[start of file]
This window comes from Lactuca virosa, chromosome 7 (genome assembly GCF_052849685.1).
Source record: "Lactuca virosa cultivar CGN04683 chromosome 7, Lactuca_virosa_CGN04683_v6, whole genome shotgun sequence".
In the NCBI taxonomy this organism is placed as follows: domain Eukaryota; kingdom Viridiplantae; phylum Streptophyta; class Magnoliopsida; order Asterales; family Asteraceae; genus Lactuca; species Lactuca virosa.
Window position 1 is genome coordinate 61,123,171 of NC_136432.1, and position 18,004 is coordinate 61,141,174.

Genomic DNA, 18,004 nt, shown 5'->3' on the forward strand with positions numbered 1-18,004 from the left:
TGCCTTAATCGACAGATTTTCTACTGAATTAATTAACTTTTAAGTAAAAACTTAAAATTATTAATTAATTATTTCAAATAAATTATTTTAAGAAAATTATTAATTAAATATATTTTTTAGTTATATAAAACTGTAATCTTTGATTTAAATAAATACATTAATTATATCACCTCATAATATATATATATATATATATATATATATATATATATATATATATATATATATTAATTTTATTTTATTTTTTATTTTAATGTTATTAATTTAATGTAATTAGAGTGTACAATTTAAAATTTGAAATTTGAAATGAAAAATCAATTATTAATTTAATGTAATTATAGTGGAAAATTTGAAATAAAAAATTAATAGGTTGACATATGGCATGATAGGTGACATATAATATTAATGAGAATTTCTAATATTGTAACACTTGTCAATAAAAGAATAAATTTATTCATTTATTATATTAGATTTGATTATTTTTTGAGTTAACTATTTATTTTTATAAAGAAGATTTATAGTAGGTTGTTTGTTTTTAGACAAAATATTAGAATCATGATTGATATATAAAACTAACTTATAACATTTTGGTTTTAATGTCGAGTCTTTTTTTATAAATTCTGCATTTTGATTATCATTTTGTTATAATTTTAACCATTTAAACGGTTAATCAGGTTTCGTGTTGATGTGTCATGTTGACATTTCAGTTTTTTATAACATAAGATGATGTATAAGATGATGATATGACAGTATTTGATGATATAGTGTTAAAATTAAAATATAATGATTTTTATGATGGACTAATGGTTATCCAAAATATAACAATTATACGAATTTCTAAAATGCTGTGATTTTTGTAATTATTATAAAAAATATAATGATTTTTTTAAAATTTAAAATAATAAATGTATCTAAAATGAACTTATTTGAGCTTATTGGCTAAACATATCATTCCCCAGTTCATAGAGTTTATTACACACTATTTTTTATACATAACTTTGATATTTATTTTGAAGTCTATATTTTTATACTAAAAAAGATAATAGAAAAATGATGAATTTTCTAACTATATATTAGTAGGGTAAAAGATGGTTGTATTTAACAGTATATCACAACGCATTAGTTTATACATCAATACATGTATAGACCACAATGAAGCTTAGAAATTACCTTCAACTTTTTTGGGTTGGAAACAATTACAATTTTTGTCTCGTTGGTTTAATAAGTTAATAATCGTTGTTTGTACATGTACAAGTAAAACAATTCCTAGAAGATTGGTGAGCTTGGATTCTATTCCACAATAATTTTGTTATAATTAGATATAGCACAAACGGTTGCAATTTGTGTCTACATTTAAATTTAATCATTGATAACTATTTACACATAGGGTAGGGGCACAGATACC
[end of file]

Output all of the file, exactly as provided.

This window comes from Lactuca virosa, chromosome 7 (genome assembly GCF_052849685.1).
Source record: "Lactuca virosa cultivar CGN04683 chromosome 7, Lactuca_virosa_CGN04683_v6, whole genome shotgun sequence".
In the NCBI taxonomy this organism is placed as follows: domain Eukaryota; kingdom Viridiplantae; phylum Streptophyta; class Magnoliopsida; order Asterales; family Asteraceae; genus Lactuca; species Lactuca virosa.
Window position 1 is genome coordinate 61,123,171 of NC_136432.1, and position 18,004 is coordinate 61,141,174.

Genomic DNA, 18,004 nt, shown 5'->3' on the forward strand with positions numbered 1-18,004 from the left:
TGCCTTAATCGACAGATTTTCTACTGAATTAATTAACTTTTAAGTAAAAACTTAAAATTATTAATTAATTATTTCAAATAAATTATTTTAAGAAAATTATTAATTAAATATATTTTTTAGTTATATAAAACTGTAATCTTTGATTTAAATAAATACATTAATTATATCACCTCATAATATATATATATATATATATATATATATATATATATATATATATATATATATTAATTTTATTTTATTTTTTATTTTAATGTTATTAATTTAATGTAATTAGAGTGTACAATTTAAAATTTGAAATTTGAAATGAAAAATCAATTATTAATTTAATGTAATTATAGTGGAAAATTTGAAATAAAAAATTAATAGGTTGACATATGGCATGATAGGTGACATATAATATTAATGAGAATTTCTAATATTGTAACACTTGTCAATAAAAGAATAAATTTATTCATTTATTATATTAGATTTGATTATTTTTTGAGTTAACTATTTATTTTTATAAAGAAGATTTATAGTAGGTTGTTTGTTTTTAGACAAAATATTAGAATCATGATTGATATATAAAACTAACTTATAACATTTTGGTTTTAATGTCGAGTCTTTTTTTATAAATTCTGCATTTTGATTATCATTTTGTTATAATTTTAACCATTTAAACGGTTAATCAGGTTTCGTGTTGATGTGTCATGTTGACATTTCAGTTTTTTATAACATAAGATGATGTATAAGATGATGATATGACAGTATTTGATGATATAGTGTTAAAATTAAAATATAATGATTTTTATGATGGACTAATGGTTATCCAAAATATAACAATTATACGAATTTCTAAAATGCTGTGATTTTTGTAATTATTATAAAAAATATAATGATTTTTTTAAAATTTAAAATAATAAATGTATCTAAAATGAACTTATTTGAGCTTATTGGCTAAACATATCATTCCCCAGTTCATAGAGTTTATTACACACTATTTTTTATACATAACTTTGATATTTATTTTGAAGTCTATATTTTTATACTAAAAAAGATAATAGAAAAATGATGAATTTTCTAACTATATATTAGTAGGGTAAAAGATGGTTGTATTTAACAGTATATCACAACGCATTAGTTTATACATCAATACATGTATAGACCACAATGAAGCTTAGAAATTACCTTCAACTTTTTTGGGTTGGAAACAATTACAATTTTTGTCTCGTTGGTTTAATAAGTTAATAATCGTTGTTTGTACATGTACAAGTAAAACAATTCCTAGAAGATTGGTGAGCTTGGATTCTATTCCACAATAATTTTGTTATAATTAGATATAGCACAAACGGTTGCAATTTGTGTCTACATTTAAATTTAATCATTGATAACTATTTACACATAGGGTAGGGGCACAGATACC